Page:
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I could kick myself. I was so intent on getting the exposure right for the stained glass windows that I forgot to check my surroundings. Can you see what’s bugging me? No! I’ll give you a clue. It’s white.
Why oh why did I not take time to do a final check and make sure everything was in place. Ruins the whole photograph, that slight imbalance.
I could probably correct it in Photoshop using the Clone Tool. But do I want to do that? Not really.
Moral of the story. Check, Check…..And Check Again
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I had forgotten about this photograph which I took last year on a trip to my hometown of Glasgow. Whilst searching for something completely different this was thrown up by Lightroom based on the “keyword” red.
And so to the photograph. It was a sec exposure at f11 and ISO 100. I used a tripod and a remote shutter release as I couldn’t have any movement. otherwise it would have turned out blurred. But if you look at the clouds you can see that they are blurred due to them moving during the period the shutter was open. One of those things, can’t be helped, but I sort of like it anyway.
The building you can see reflected has, as you can guess, something to do with BBC Scotland, which is a division of the British Broadcasting Corporation, the publicly funded broadcaster of the United Kingdom. BBC Scotland is responsible for broadcasting in Scotland and produces about 15,000 hours of programming for television and radio in both Scotland and the rest of the UK.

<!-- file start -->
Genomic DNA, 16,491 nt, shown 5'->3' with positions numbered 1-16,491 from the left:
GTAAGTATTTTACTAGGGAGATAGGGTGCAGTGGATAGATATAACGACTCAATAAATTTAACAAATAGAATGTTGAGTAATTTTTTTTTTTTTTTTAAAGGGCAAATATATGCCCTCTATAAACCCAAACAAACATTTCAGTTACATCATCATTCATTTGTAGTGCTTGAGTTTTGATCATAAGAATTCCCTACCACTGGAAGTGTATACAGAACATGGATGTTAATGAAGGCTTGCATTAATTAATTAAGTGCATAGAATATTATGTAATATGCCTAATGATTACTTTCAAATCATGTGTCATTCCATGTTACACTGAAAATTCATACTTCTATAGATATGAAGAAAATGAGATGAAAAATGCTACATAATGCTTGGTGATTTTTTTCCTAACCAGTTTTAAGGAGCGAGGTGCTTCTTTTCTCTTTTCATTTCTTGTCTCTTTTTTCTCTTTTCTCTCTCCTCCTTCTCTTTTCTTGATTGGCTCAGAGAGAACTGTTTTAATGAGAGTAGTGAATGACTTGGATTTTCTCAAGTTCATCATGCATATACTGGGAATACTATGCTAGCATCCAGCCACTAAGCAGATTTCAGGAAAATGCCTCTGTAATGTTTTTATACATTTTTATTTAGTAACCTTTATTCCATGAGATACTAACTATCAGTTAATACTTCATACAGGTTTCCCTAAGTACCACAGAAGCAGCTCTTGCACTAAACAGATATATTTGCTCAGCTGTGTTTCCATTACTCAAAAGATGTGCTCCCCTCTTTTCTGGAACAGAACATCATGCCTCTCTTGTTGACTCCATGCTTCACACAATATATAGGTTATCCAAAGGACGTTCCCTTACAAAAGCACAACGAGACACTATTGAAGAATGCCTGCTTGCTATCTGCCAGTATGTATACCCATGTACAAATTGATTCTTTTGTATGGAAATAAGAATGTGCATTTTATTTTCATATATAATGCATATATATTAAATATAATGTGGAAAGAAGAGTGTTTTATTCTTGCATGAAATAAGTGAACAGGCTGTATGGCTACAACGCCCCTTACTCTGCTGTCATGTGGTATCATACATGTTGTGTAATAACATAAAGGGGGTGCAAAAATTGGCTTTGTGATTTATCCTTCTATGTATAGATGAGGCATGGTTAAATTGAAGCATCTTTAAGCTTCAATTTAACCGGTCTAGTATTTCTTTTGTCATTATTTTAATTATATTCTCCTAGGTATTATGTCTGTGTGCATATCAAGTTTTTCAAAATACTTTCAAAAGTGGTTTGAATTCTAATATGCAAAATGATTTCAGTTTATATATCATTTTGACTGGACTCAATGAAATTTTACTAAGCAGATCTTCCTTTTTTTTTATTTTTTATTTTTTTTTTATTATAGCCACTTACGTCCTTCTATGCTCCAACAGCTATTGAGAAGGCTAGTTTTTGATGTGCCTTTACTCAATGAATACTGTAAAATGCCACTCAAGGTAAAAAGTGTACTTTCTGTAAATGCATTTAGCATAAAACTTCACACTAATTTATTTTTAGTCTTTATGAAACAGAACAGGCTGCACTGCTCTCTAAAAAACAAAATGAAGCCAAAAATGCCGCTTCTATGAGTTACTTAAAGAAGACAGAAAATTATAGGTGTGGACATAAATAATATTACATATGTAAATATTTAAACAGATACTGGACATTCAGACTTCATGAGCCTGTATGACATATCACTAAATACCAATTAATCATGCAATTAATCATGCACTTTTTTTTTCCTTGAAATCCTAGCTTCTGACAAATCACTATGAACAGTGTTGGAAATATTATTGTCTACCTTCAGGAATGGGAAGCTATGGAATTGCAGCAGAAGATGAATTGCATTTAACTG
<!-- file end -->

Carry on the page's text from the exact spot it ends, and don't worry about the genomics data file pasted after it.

It’s a bit of a short article this week as I’ve been working flat-out on a project to photograph 10 churches before the end of the month. The project requires specific items to be photographed in each church and so I’m spending two to three hours in each one, moving around taking photographs. It can be quite weird at times, these old building creak and groan, especially when it’s windy. Normally it doesn’t bother me but in one church I had a bit of scare. Maybe scare is not the right word here, more of a start.
Anyway, I’m in this beautiful church and I had just gone upstairs to the tiers above to take some photographs looking down to the pews and stained glass windows below.
That’s when I heard something scurrying away across the wooden floor of the balcony. I couldn’t see it but it sounded too big to be a mouse. Thoughts of “The Rats by James Herbert” came to mind at this point. If you’ve never read the book it opens by introducing the reader to an alcoholic vagrant, resting in an abandoned and forgotten lock-keeper’s house by a canal. As he is ruminating over the injustices inflicted upon him in his life, he is suddenly set upon by a pack of dog-sized rats.
Ugh! I hate rats…..
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Unlike many people when I go on holiday I don’t take too many photographs. Holiday for me is to spend time with my wife and just relax. However, I do take my camera gear with me and sometimes I’ll take the odd photograph but it’s not the top priority.
One of the reason we were in Yorkshire was to look at some areas that were important in both my wife’s and my own family history. In the village of Long Preston we came upon the pretty parish church of St Mary the Virgin which is a grade 1 listed building dating back to Norman times. The beautiful stained glass was just too good an opportunity to miss.